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Byline: Compiled by Charles Legge


Was druidism invented by the Victorians?

VERY little is known about the ancient druids. They had an oral tradition, forbidding the writing down of their knowledge, though they were familiar with the Greek alphabet and used it for other purposes.

Knowledge in Celtic Britain was a closed shop, restricted to the higher echelons of society. Our modern notion of the druid is a product of the Romantic movement rather than of the Victorians.

Real information about the religion of the Celts is fragmentary, though scholars use it to help unravel the twisted strands of early Irish and Welsh mythology. Greek and Roman commentators from the 1st century BC refer to druidae in Gaul (France) and Britain, describing them as wise men, observers of natural phenomena and moral philosophers.

They also refer to orders of bards (bardoi) -- singers and poets, and diviners (vates), who interpreted sacrifices to foretell the future.

The visual appearance of druids is difficult to clarify. A druidic ceremony depicted by Pliny, in his Natural History, describes a white-robed druid climbing an oak tree to cut down mistletoe with a golden sickle. This picture has entered the popular imagination, but there's little proof that Pliny actually saw a druid.

One commentator who had direct contact with the Celts was Julius Caesar, who writes about them in his De Bello Gallica, though his commentaries may be biased: 'With regard to their actual course of studies, the main object of all education is, in their opinion, to imbue their scholars with a firm belief in the indestructibility of the human soul, which, according to their belief, merely passes at death from one tenement to another; for by such doctrine alone, they say, which robs death of all its terrors, can the highest form of human courage be developed.

'Subsidiary to the teachings of this main principle, they hold various lectures and discussions on astronomy, on the extent and geographical distribution of the globe, on the different branches of natural philosophy, and on many problems connected with religion.'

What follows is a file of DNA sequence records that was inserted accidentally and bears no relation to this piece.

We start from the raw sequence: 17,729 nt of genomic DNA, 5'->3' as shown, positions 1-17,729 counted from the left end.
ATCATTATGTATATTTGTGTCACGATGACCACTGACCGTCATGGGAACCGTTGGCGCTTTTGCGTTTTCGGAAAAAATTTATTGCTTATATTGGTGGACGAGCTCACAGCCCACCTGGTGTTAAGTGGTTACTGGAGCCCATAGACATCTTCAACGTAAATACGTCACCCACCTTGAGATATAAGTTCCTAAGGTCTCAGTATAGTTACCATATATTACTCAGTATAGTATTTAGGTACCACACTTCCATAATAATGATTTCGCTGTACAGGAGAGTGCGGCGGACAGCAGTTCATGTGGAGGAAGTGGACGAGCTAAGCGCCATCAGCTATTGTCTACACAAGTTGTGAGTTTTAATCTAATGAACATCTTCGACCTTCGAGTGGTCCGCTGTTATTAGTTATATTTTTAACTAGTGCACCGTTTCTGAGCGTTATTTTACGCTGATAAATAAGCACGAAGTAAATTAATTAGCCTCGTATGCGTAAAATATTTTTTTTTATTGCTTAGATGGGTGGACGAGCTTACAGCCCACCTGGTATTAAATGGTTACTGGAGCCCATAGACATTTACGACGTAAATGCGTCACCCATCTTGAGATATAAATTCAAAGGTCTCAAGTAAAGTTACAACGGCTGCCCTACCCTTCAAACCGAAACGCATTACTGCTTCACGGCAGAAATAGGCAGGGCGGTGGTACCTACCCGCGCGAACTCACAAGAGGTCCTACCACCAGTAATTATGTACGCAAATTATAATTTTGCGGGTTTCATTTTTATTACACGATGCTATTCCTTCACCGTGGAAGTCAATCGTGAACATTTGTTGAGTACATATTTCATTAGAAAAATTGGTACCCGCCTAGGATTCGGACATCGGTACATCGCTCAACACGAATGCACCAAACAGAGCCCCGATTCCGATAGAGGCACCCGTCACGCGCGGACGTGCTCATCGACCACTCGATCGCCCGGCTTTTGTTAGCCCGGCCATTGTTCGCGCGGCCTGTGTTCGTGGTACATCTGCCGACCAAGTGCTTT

Despite the paucity of knowledge about druids, from the 17th to the 19th centuries British scholars and artists became fascinated by everything Celtic, and neo-druidism flourished.

One of the first to promote this interest was antiquarian John Aubrey, who suggested in 1659 that the stone circles at Avebury and Stonehenge had been built by the Celts as druidic temples (a theory now completely discredited).

The idea of druidism fitted into the Romantic movement; and artworks, novels and poetry involving druids abounded. A form of neodruidism entered the rituals of fraternal-order such as Freemasons as part of an attempt to develop an indigenous British mystical order.

In 1717, Irish author J. J. Toland held a meeting for druids at Primrose Hill, London, and established The Ancient Druid Order.

Other fraternal order occult groups such as Ceremonial Magicians, Ordo Templi Orientis and the Golden Dawn adopted various spurious druidic doctrines and rituals.

A central figure in 19th century neo-druidism was Welshman Edward Williams, known as Iolo Morganwg. In his writings, published posthumously as The Iolo Manuscripts (1849) and Barddas (1862), he claimed to have collected ancient knowledge of the bards and druids.

Most scholars consider his writings without merit, but they added to the deepening confusion surrounding the druids and their rituals.

In his 1927 book The Druids: A Study In Keltic Prehistory, T. D. Kendrick dispelled the pseudohistorical aura around druids, asserting that 'a prodigious amount of rubbish has been written about druidism'.

The British Museum is equally blunt: 'Modern druids have no direct connection to the druids of the Iron Age. Many of our popular ideas about the druids are based on the misunderstandings and misconceptions of scholars 200 years ago. …